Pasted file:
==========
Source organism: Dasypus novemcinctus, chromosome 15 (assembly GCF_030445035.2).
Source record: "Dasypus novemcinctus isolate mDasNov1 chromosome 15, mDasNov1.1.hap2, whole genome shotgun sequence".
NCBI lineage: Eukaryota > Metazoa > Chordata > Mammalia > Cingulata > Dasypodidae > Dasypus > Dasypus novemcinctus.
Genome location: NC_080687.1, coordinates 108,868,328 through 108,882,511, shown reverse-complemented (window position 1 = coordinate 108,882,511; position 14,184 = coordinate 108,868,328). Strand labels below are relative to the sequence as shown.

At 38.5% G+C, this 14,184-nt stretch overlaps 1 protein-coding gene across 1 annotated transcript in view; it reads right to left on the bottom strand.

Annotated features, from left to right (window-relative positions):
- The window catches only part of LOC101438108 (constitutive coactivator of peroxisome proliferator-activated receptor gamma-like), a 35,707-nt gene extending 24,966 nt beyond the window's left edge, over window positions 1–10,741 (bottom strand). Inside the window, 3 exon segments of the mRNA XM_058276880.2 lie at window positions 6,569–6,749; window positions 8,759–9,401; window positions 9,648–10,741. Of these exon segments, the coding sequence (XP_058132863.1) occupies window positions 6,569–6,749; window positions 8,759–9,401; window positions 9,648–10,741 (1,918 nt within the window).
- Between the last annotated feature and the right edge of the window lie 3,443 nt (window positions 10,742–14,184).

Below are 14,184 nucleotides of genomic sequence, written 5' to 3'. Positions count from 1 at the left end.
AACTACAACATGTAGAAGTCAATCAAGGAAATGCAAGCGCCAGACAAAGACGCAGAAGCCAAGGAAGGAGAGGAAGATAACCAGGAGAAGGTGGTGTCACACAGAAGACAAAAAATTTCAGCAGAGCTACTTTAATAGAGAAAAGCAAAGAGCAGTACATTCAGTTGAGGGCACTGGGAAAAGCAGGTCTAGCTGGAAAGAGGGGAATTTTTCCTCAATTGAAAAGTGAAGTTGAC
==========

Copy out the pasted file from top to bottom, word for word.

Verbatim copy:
Source organism: Dasypus novemcinctus, chromosome 15 (assembly GCF_030445035.2).
Source record: "Dasypus novemcinctus isolate mDasNov1 chromosome 15, mDasNov1.1.hap2, whole genome shotgun sequence".
NCBI lineage: Eukaryota > Metazoa > Chordata > Mammalia > Cingulata > Dasypodidae > Dasypus > Dasypus novemcinctus.
Genome location: NC_080687.1, coordinates 108,868,328 through 108,882,511, shown reverse-complemented (window position 1 = coordinate 108,882,511; position 14,184 = coordinate 108,868,328). Strand labels below are relative to the sequence as shown.

At 38.5% G+C, this 14,184-nt stretch overlaps 1 protein-coding gene across 1 annotated transcript in view; it reads right to left on the bottom strand.

Annotated features, from left to right (window-relative positions):
- The window catches only part of LOC101438108 (constitutive coactivator of peroxisome proliferator-activated receptor gamma-like), a 35,707-nt gene extending 24,966 nt beyond the window's left edge, over window positions 1–10,741 (bottom strand). Inside the window, 3 exon segments of the mRNA XM_058276880.2 lie at window positions 6,569–6,749; window positions 8,759–9,401; window positions 9,648–10,741. Of these exon segments, the coding sequence (XP_058132863.1) occupies window positions 6,569–6,749; window positions 8,759–9,401; window positions 9,648–10,741 (1,918 nt within the window).
- Between the last annotated feature and the right edge of the window lie 3,443 nt (window positions 10,742–14,184).

Below are 14,184 nucleotides of genomic sequence, written 5' to 3'. Positions count from 1 at the left end.
AACTACAACATGTAGAAGTCAATCAAGGAAATGCAAGCGCCAGACAAAGACGCAGAAGCCAAGGAAGGAGAGGAAGATAACCAGGAGAAGGTGGTGTCACACAGAAGACAAAAAATTTCAGCAGAGCTACTTTAATAGAGAAAAGCAAAGAGCAGTACATTCAGTTGAGGGCACTGGGAAAAGCAGGTCTAGCTGGAAAGAGGGGAATTTTTCCTCAATTGAAAAGTGAAGTTGAC